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Process for the preparation of an enriched 2,2'-oxydisuccinate reaction mixture by removal of calcium malate
5466868 Process for the preparation of an enriched 2,2'-oxydisuccinate reaction mixture by removal of calcium malate
Patent Drawings:

Inventor: Wu, et al.
Date Issued: November 14, 1995
Application: 08/323,301
Filed: October 14, 1994
Inventors: Gutierrez; Eddie N. (Midland Park, NJ)
Gutierrez; Eddie N. (Midland Park, NJ)
Wu; Donna (North Bergen, NJ)
Wu; Donna (North Bergen, NJ)
Wu; Shang-Ren (Mahwah, NJ)
Wu; Shang-Ren (Mahwah, NJ)
Assignee: Lever Brothers Company, Division of Conopco, Inc. (New York, NY)
Primary Examiner: Dees; Josee G.
Assistant Examiner: Frazier; Barbara S.
Attorney Or Agent: Farrell; James J.
U.S. Class: 562/580; 562/580; 562/583; 562/583
Field Of Search: 562/580; 562/583
International Class:
U.S Patent Documents: 3128287; 3635830; 3914297; 4798907; 4959496; 5030751; 5068420; 5104568; 5254281; 5296588; 5336765
Foreign Patent Documents: 2030985
Other References: Abstract of JP 4112849 (1992)..
Abstract of JP 4112850 (1992)..
Defensive Publication No. T101,805--published May 4, 1982, Lamberti..









Abstract: A process for the preparation of enriched reaction mixtures containing 2,2'-oxydisuccinate (alkaline earth metal salts) is disclosed, by pH reduction and removal of alkaline earth metal malates.
Claim: What is claimed is:

1. A process for preparing the alkaline earth metal salts of 2,2'-oxydisuccinic acid in high purity comprising:

(i) preparing a reaction mixture of said alkaline earth metal salt combined with malate, maleate and fumarate salts in the substantial absence of any alkali metal ion or salts;

(ii) adding sufficient acidifying agent to said reaction mixture to achieve a pH of about 8.7 to 8.9 to form a slurry;

(iii) precipitating the alkaline earth metal salt of malic acid from the slurry;

(iv) separating the alkaline earth metal salt of malic acid from the slurry to form an enriched mixture of 2,2'oxydisuccinic alkaline earth metal salt in the slurry.

2. A process as defined in claim 1 wherein the reaction is extended for a period of about 10 to 100 hours at ambient temperature.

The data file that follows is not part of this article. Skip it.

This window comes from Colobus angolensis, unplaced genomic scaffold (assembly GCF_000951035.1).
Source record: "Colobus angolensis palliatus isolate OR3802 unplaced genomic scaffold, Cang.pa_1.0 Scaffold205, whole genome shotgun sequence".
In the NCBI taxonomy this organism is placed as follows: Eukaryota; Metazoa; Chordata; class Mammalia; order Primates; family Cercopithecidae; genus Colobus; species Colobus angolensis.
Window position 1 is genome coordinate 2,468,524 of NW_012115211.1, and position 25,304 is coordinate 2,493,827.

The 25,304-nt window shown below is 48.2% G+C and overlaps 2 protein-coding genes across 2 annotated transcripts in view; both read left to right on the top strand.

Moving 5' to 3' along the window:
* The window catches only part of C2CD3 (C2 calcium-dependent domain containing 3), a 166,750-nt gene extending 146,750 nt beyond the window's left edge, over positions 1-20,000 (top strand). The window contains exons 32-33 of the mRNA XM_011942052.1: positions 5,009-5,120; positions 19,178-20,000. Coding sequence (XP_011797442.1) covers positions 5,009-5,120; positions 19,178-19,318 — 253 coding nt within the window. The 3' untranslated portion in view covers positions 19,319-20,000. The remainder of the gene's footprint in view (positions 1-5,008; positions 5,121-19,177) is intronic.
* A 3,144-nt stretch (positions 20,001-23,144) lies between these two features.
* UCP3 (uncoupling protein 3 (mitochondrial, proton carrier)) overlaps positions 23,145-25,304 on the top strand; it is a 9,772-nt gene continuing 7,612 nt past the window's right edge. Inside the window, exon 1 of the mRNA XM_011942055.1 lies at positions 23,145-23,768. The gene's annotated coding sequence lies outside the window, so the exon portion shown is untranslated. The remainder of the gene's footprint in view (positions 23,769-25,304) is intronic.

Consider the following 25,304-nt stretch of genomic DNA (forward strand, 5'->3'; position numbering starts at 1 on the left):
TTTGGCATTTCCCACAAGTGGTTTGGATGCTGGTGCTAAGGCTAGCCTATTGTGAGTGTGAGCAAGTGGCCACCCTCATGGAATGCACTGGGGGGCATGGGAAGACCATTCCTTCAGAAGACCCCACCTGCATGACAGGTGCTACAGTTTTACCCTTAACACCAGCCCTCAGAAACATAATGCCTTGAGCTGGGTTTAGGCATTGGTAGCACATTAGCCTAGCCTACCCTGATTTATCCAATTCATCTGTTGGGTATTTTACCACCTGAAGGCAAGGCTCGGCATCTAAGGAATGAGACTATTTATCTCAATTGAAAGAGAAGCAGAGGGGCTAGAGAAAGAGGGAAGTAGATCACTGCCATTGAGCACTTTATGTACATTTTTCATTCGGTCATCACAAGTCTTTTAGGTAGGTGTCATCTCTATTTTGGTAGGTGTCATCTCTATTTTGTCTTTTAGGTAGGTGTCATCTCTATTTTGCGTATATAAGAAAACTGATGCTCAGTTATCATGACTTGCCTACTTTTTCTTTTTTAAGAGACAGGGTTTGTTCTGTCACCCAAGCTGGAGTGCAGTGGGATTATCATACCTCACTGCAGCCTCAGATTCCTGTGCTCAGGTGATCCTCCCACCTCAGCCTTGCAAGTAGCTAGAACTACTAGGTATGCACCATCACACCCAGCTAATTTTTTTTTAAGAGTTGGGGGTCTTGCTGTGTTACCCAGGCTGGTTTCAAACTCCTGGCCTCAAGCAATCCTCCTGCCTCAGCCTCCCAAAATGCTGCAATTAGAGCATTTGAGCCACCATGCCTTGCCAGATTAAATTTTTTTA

3. A process as defined in claim 1 wherein the alkaline earth metal is calcium.

4. A process as defined in claim 1 wherein the pH is 8.8.

5. A process as defined in claim 1 wherein the slurry is filtered to remove the alkaline earth metal salt of malic acid.

6. A process as defined in claim 1 wherein the concentration of maleic and malic species as the calcium salt at the beginning of the reaction is about 5% to 60%.

7. A process as defined in claim 1 wherein the concentration of maleic and malic species as the calcium salt at the beginning of the reaction is about 40% to 50%.

8. A process as defined in claim 1 wherein the alkali metal content is less than about 0.001 mole.

9. A process as defined in claim 1 having less than about 0.001 mole of sodium.

10. A process as defined in claim 1 wherein said acidifying agent is selected from the group consisting of malic acid, sulfuric acid, hydrochloric acid, ion exchange resin and mixtures thereof.
Description: BACKGROUND OF THE INVENTION

1. Field of the Invention

The invention relates to the preparation of enriched reaction mixtures containing the alkaline earth metal salts of 2,2'-oxydisuccinic acid by a process which removes the salt of alkaline earth metal malates.

2. Related Art

2,2'-oxydisuccinic acid (ODS) and salts thereof are useful as sequestering agents and detergent builders. A disadvantage of ODS and its salts as detergent builders is that they may be relatively expensive to prepare.

U.S. Pat. No. 3,128,287 to Berg discloses a preparation of ODS salt by admixing maleic acid with an excess of hydroxide of calcium, barium, magnesium or strontium in the presence of water, then heating the reaction mixture from about one day toabout one month at temperatures ranging from 50.degree. C. to reflux temperatures. The process yields a mixture of malic acid and ODS. Berg's Example I teaches the preparation of ODS, wherein the aqueous mixture of maleic anhydride and calciumhydroxide is reacted at reflux (100.degree. C.) for 4 days. Subsequently, ODS salt is isolated from the product containing ODS and malic acid salts.